Stroke and sleep apnoea: cause or consequence?

Sleep Med Rev. 2002 Dec;6(6):457-69. doi: 10.1053/smrv.2002.0207.


The relationships between obstructive sleep apnoea syndrome (OSAS) and stroke are still under discussion, but increasing evidence demonstrates that the OSAS is an independent risk factor for stroke. However, in rare cases, OSAS could be a consequence of strokes, especially if located in the brainstem. Many recent studies have found a 70 to 95% frequency of OSAS (defined by an apnoea/hypopnoea index >10) in patients with acute stroke. Age, body mass index, diabetes, and severity of stroke have been identified as independent predictors of stroke. Furthermore, the presence of OSAS in stroke patients could lead to a poor outcome. The potential mechanisms linking OSAS and stroke are probably multiple (arterial hypertension, cardiac arrhythmia, increased atherogenesis, coagulation disorders, and cerebral haemodynamic changes). Despite numerous uncertainties, OSAS should be systematically screened at the moment it is clinically suspected in patients with acute stroke. However, the optimal timing (early or differed) for treatment with nasal continuous positive airway pressure remains to be determined.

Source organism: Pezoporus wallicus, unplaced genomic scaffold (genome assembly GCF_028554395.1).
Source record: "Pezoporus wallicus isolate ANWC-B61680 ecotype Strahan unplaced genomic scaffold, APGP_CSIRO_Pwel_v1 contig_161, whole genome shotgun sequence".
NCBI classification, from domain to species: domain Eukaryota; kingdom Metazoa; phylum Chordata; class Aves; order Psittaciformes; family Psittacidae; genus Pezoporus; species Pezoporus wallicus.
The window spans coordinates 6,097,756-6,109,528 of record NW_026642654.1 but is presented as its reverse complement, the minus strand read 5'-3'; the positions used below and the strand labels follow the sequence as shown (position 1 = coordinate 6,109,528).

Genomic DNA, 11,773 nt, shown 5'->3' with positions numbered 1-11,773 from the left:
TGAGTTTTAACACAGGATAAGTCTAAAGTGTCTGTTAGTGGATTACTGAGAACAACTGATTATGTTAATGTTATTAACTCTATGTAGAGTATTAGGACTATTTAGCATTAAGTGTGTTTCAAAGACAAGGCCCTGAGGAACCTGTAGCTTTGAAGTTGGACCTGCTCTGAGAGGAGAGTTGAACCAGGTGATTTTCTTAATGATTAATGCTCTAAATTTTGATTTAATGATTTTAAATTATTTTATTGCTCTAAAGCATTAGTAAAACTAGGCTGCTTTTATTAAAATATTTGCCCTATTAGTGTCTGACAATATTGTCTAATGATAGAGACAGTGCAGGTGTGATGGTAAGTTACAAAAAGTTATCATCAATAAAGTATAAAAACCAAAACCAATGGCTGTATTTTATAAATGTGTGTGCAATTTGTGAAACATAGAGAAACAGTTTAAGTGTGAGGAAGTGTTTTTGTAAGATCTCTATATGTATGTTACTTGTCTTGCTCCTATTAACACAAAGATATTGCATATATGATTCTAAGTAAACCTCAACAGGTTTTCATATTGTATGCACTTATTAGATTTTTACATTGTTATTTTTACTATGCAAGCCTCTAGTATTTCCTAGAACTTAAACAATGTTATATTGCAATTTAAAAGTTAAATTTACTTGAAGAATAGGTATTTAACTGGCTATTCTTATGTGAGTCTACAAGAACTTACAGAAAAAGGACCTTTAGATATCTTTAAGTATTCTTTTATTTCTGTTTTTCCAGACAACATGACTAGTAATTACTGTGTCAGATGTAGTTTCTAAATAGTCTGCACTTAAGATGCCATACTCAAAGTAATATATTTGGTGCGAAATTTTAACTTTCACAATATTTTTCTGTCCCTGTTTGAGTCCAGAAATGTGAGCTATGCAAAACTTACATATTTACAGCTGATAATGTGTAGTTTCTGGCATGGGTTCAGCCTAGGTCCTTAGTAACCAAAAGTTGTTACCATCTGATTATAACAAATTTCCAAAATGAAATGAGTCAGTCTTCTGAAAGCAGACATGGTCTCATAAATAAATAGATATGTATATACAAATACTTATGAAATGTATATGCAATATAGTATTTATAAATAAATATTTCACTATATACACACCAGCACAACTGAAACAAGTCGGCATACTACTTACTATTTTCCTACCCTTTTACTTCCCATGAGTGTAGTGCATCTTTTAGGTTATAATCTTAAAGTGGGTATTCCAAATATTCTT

Publication types

  • Review

MeSH terms

  • Arrhythmias, Cardiac / etiology
  • Circadian Rhythm
  • Humans
  • Hypertension / etiology
  • Risk Factors
  • Sleep Apnea, Obstructive / complications*
  • Sleep Apnea, Obstructive / etiology*
  • Sleep Apnea, Obstructive / prevention & control
  • Snoring / etiology
  • Stroke / complications*
  • Stroke / etiology*
  • Stroke / prevention & control